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This has been an unfortunate, yet necessary hiatus from posting for me, for personal reasons. Chaos in life does not always make for smooth blogging. But I just got back from such an amazing trip to Santa Cruz, full of delicious food and drink, that I couldn’t not blog about it.

Many of my favorite food memories center not around eating out, but eating in. Being around a table in a home, with good people and good conversation really can’t be beat for me. California in particular, with its eucalyptus trees and beaches and bouganvilla bushes just reminds me of my childhood in such a warm, comforting way. So when I have a chance to visit, I do. Close friends of mine (one of those just ridiculously well-matched married couples that secretly give you the warm fuzzies) just moved to Malaysia for a few months, and were spending their last few days stateside in Santa Cruz with her brother, a recent culinary school grad now working at a great winery called Bonny Doon.

One night we took advantage of the pork belly he had hanging around (as culinary school grads do) and made a simple arugula salad and roasted potatoes with Romesco sauce to accompany it. Paired with some amazing wines (including an excellent Tempranillo given as pay-in-trade with literally duct tape as a label — how do I sign up for that?) this was a meal that made me so glad that I took this last-minute trip, despite the obstacles. Not to get sappy, but this is why I love food and chose to blog about it. I’m going to try to approximate the romesco sauce recipe here — we added spices as we went so I’ve estimated an amount but then don’t be afraid to add a little more at a time until you’re happy with it. You want this to be spicy, smoky, tangy and bright.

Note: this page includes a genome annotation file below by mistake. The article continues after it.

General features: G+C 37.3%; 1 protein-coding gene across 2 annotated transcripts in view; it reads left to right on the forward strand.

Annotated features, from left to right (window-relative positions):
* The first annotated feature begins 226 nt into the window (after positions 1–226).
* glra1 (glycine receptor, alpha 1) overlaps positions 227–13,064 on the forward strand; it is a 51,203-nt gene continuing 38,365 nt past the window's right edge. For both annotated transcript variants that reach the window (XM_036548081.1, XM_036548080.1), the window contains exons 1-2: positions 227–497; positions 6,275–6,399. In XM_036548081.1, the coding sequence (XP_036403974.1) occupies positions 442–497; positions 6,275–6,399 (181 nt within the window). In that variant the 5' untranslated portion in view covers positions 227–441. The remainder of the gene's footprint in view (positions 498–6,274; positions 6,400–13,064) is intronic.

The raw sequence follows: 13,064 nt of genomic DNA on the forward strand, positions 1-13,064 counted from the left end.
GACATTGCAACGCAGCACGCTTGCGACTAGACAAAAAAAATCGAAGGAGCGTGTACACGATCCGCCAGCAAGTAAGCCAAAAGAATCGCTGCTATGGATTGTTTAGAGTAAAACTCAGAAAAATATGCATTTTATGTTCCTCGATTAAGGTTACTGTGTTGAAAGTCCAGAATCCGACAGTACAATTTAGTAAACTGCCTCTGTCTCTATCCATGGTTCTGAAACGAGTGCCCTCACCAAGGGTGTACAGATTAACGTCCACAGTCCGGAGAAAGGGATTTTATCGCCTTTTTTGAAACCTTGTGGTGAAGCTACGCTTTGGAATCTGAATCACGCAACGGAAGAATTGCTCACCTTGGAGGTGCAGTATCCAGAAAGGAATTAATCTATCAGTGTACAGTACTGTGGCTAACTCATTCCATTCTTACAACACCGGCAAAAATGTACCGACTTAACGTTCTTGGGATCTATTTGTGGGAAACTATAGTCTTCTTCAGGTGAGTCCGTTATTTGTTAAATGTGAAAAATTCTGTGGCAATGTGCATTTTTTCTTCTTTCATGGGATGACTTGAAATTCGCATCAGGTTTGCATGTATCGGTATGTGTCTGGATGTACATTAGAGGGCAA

I’m also pleased to announce that the leftover sauce was used on eggs and homemade pizza on subsequent nights — the gift that keeps on giving!

And, because it’s California, a pic of the excellent tacos I ate on my last day. So fresh!

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I can’t believe I haven’t done a post on Tortilla Soup before. It is absolutely one of my favorite soups on the planet. A bit spicy, a bit tangy with lime juice, tomatoey-chickeny broth…and all my favorite toppings, including tortilla chips. This soup is great with or without the actual shredded chicken, but use the best quality chicken broth possible, homemade if you can. You don’t want to compromise this because of funky chicken broth. The best part is that it’s really, really easy to make. You can simplify even more by adding the corn straight to the soup (or not at all) and just topping with avocado instead of making a relish (or salsa? what’s the difference?), but I figured I’d have a little fun with it. If that’s not your idea of fun, well, I get it. I’m a weirdo.